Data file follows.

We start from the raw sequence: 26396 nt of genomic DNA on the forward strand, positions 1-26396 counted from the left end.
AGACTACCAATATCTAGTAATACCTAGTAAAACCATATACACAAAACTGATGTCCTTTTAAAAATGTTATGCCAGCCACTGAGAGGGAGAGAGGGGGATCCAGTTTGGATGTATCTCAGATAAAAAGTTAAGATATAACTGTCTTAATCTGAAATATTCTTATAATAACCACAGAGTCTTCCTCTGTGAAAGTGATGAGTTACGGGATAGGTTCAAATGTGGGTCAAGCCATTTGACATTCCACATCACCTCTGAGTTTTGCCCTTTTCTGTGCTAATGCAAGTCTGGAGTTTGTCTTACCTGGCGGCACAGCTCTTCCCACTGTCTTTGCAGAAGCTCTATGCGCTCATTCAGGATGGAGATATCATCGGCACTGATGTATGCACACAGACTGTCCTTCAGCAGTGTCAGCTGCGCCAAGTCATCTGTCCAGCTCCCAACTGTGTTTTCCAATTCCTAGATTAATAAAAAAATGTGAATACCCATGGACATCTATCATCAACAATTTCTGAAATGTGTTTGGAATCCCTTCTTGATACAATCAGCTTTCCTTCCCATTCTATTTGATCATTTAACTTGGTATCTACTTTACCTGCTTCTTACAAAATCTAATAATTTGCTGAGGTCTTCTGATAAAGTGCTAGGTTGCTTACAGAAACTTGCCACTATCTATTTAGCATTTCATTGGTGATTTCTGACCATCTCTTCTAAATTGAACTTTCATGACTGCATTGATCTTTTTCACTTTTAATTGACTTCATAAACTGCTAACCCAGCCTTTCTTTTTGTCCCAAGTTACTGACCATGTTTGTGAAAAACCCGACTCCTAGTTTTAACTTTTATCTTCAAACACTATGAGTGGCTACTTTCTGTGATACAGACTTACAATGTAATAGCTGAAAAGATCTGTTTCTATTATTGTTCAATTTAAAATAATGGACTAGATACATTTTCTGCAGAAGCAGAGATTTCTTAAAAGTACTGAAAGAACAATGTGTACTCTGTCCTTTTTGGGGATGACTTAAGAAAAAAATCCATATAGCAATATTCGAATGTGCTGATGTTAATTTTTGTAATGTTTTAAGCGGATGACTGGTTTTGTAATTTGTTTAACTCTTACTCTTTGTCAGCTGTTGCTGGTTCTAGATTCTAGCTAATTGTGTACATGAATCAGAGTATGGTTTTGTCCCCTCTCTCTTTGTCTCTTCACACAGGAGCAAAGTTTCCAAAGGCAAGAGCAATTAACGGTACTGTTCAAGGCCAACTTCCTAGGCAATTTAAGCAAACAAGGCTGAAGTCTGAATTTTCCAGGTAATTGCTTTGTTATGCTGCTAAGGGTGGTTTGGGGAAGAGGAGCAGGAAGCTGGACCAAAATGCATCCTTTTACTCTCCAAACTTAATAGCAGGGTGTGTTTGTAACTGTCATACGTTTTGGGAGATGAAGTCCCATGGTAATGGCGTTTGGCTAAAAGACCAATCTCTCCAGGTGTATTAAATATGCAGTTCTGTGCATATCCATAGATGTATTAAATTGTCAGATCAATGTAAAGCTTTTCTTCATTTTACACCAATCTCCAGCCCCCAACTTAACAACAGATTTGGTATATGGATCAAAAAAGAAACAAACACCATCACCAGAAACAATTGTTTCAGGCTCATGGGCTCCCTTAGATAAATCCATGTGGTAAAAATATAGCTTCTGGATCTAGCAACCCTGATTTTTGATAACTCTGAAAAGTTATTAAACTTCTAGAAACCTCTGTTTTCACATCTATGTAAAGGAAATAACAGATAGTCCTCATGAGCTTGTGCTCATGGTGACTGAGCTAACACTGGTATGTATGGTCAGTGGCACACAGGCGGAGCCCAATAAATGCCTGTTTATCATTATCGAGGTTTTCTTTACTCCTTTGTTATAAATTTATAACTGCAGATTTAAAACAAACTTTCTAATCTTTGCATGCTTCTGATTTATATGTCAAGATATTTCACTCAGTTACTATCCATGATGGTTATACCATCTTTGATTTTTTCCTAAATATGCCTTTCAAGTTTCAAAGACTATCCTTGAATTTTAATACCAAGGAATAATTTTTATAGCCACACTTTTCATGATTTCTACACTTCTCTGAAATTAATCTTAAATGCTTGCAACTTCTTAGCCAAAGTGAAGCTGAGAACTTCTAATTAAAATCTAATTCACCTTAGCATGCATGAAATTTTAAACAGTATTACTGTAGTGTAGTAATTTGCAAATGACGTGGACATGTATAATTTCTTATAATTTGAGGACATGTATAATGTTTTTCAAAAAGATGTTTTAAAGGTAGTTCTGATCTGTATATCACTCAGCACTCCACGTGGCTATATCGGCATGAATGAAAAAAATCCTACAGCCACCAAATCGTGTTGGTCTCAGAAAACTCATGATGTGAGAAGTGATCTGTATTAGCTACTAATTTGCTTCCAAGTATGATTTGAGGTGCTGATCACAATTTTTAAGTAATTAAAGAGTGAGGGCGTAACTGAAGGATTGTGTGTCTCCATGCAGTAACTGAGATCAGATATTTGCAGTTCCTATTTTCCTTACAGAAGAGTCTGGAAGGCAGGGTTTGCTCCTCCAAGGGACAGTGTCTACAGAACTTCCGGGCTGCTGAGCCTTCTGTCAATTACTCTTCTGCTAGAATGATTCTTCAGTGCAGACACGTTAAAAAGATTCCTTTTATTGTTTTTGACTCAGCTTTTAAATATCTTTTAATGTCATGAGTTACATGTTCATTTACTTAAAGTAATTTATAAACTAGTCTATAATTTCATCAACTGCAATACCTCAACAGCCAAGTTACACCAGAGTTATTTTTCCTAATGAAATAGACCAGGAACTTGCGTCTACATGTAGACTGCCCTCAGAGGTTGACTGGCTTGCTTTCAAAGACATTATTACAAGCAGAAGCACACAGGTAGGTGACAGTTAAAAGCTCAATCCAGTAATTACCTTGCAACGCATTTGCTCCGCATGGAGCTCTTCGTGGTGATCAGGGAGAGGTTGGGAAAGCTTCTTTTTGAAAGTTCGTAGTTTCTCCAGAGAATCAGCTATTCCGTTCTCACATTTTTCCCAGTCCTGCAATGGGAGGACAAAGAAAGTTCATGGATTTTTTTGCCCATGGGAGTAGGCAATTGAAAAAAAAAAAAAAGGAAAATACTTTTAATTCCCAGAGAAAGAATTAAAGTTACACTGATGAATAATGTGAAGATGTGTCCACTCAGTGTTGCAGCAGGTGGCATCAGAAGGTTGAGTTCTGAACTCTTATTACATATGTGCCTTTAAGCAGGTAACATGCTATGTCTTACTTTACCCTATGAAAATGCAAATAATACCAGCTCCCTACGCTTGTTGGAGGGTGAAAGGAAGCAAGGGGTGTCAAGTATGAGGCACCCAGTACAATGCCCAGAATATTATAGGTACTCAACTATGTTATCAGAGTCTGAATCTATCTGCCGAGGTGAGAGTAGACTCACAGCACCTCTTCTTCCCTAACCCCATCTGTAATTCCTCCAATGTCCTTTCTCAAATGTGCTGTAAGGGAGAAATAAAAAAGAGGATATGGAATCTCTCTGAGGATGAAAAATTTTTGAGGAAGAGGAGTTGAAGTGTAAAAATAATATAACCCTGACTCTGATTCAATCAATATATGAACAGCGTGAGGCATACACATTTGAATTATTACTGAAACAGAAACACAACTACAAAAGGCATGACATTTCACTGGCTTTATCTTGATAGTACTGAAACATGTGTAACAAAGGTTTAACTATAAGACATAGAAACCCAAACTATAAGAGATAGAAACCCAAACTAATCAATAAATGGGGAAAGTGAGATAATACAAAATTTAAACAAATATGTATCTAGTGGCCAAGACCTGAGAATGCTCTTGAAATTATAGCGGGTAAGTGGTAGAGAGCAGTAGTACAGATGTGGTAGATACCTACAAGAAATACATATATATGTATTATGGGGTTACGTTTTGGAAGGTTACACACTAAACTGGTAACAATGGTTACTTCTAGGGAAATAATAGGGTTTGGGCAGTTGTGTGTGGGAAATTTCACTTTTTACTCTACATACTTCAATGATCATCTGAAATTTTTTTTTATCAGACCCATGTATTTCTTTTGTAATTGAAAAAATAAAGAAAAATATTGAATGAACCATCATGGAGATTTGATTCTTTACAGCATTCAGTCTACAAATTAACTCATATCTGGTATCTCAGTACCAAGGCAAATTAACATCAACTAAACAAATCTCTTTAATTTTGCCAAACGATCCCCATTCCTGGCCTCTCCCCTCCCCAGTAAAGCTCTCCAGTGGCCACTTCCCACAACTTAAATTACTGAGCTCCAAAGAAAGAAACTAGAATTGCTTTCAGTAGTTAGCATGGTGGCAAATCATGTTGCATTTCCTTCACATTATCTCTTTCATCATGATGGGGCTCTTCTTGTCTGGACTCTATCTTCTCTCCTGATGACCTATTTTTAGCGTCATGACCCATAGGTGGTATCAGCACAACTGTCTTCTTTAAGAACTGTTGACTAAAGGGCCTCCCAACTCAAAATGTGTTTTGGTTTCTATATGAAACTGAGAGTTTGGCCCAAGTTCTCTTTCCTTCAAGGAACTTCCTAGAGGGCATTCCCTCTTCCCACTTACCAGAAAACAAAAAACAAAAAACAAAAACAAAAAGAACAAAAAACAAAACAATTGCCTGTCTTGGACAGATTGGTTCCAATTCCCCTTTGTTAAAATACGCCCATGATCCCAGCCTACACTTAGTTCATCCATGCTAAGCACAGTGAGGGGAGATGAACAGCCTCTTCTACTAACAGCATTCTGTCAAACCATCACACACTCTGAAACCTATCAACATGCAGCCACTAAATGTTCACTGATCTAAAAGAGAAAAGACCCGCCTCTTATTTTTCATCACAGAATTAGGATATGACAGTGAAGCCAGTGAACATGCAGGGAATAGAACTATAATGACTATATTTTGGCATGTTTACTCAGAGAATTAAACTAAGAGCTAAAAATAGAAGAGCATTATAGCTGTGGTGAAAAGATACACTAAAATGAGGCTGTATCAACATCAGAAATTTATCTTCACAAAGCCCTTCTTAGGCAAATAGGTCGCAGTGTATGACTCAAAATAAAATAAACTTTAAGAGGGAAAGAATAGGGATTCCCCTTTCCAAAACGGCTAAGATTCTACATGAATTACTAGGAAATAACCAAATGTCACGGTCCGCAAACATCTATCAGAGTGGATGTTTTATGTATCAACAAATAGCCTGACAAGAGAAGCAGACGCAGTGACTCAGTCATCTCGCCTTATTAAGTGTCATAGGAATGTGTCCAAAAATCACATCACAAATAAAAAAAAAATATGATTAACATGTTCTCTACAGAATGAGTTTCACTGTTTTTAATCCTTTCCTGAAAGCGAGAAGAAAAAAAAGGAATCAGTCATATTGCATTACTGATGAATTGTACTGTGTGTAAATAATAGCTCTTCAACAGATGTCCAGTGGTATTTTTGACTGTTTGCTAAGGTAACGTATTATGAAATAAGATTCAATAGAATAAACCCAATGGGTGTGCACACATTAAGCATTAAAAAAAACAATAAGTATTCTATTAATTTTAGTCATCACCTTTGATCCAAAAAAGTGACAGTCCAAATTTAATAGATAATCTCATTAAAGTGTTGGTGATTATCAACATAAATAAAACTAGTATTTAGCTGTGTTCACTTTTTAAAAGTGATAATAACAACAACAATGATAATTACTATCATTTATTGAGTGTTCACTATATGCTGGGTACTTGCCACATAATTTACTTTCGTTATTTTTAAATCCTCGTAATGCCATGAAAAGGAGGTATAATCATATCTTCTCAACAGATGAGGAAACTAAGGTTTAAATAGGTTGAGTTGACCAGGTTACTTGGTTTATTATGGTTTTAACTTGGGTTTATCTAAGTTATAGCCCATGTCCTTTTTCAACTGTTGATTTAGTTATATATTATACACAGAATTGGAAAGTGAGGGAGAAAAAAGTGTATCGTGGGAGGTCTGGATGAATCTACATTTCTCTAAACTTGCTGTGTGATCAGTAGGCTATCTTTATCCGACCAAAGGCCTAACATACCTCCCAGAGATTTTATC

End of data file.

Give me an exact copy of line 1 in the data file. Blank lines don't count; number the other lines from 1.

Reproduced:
We start from the raw sequence: 26396 nt of genomic DNA on the forward strand, positions 1-26396 counted from the left end.